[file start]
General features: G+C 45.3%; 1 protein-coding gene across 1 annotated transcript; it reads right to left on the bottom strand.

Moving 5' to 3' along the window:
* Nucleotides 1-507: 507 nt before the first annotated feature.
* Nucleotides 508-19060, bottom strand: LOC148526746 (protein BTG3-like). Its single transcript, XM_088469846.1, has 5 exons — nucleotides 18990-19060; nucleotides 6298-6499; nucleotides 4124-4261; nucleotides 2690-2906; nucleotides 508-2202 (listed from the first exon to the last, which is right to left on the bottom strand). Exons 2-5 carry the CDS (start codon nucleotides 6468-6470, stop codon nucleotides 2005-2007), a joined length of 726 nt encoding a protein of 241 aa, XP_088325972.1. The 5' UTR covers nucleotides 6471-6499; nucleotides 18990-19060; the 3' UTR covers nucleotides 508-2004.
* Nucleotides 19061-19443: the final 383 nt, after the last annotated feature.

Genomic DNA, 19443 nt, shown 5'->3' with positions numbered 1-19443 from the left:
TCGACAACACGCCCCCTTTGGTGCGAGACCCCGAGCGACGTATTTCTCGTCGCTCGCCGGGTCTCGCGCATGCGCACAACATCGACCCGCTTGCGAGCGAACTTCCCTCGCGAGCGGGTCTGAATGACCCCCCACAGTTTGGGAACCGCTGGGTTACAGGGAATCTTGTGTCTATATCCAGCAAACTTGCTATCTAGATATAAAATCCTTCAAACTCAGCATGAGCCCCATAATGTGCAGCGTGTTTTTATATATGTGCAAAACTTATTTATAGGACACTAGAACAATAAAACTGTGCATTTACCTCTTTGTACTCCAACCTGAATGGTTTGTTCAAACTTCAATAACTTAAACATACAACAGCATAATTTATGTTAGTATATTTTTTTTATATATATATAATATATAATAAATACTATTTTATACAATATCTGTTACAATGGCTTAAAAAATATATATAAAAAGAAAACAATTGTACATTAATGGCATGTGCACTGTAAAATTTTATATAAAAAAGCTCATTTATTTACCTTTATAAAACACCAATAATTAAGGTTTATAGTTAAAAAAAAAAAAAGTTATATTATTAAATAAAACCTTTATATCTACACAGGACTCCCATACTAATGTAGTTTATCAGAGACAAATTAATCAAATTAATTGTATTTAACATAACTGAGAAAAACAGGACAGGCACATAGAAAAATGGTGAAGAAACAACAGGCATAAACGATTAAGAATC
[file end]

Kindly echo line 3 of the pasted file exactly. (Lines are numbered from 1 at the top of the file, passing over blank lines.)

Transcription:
* Nucleotides 1-507: 507 nt before the first annotated feature.